Scientists Reveal Detailed Map of Brain of Adult Fly
SAN FRANCISCO, CA – July 27, 2018
A group of American scientists has managed to make a detailed map of the brain of an adult fly Drosophila melanogaster.
Drosophila melanogaster has a rich repertoire of innate and learned behaviors. Its 100,000-neuron brain is a large but tractable target for comprehensive neural circuit mapping. Only electron microscopy (EM) enables complete, unbiased mapping of synaptic connectivity; however, the fly brain is too large for conventional EM. Scientists from several US Universities have developed a custom high-throughput EM platform and imaged the entire brain of an adult female fly at synaptic resolution. To validate the dataset, they traced brain-spanning circuitry involving the mushroom body (MB), which has been extensively studied for its role in learning. All inputs to Kenyon cells (KCs), the intrinsic neurons of the MB, were mapped, revealing a previously unknown cell type, postsynaptic partners of KC dendrites, and unexpected clustering of olfactory projection neurons. These reconstructions show that this freely available EM volume supports mapping of brain-spanning circuits, which will significantly accelerate Drosophila neuroscience.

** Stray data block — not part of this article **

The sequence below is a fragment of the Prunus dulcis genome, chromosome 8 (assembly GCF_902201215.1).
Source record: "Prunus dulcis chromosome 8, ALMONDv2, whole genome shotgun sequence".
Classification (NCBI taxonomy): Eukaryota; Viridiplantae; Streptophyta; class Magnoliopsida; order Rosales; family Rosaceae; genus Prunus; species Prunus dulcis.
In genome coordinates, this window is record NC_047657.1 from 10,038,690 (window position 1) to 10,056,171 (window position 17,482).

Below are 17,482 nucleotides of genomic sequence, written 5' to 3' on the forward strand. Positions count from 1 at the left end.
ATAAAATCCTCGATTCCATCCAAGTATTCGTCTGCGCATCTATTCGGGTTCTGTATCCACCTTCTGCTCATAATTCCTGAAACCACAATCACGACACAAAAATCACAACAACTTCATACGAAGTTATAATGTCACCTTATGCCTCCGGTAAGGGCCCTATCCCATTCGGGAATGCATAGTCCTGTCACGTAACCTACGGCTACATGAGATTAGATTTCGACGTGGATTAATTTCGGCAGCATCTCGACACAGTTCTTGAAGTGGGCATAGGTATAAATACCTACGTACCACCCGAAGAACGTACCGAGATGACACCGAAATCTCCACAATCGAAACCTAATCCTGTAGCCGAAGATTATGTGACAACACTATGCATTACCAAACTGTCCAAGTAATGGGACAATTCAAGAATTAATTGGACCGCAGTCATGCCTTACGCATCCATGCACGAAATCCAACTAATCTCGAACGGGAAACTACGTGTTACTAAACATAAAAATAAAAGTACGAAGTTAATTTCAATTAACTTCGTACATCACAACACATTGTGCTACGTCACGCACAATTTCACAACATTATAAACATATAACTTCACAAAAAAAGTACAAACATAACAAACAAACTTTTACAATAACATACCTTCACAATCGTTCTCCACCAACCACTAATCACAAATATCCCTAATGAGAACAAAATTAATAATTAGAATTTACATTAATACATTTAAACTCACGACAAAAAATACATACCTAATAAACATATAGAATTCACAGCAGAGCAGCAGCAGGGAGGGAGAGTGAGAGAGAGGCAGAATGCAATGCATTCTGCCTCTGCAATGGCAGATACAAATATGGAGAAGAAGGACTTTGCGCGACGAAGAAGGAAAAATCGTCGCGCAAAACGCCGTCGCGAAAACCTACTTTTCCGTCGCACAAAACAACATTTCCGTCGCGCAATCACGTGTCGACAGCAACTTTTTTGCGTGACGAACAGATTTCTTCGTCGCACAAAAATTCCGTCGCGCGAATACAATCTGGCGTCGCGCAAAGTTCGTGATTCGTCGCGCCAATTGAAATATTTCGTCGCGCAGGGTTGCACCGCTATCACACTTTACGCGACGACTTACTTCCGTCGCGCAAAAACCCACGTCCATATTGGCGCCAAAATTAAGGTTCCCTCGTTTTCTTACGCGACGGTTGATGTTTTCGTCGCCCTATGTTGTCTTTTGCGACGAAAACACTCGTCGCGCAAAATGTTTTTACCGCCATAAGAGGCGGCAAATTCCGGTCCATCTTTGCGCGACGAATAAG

So, they contribute a complete EM volume of an adult female Drosophila brain for free use by the research community. Validation reconstructions demonstrated the reliable tracing of local and long-range connectivity, revealing both known and new elements in the MB circuitry underlying associative learning and recall. The researchers conclude this volume is suitable for tracing brain-spanning neuronal circuits at synaptic resolution. Reconstructions of the neurons reported here are included in a preconfigured, downloadable tracing environment to serve as entry points for further investigation.
Now, as some commentators rightly note, they can try to write a full-fledged fly simulator. But some experts useful of such a simulator will be limited. They give mainly two reasons for this. First is that the interconnection between neurons is not only electrical but also chemical. Accordingly, it is impossible to create a model based solely on an electric signal. And second, every neuron every day creates three new connection tiers and destroys the old ones. In simple terms, to create a similar computer model, it is necessary to physically solder three new contacts each of the 100,000 neurons every day.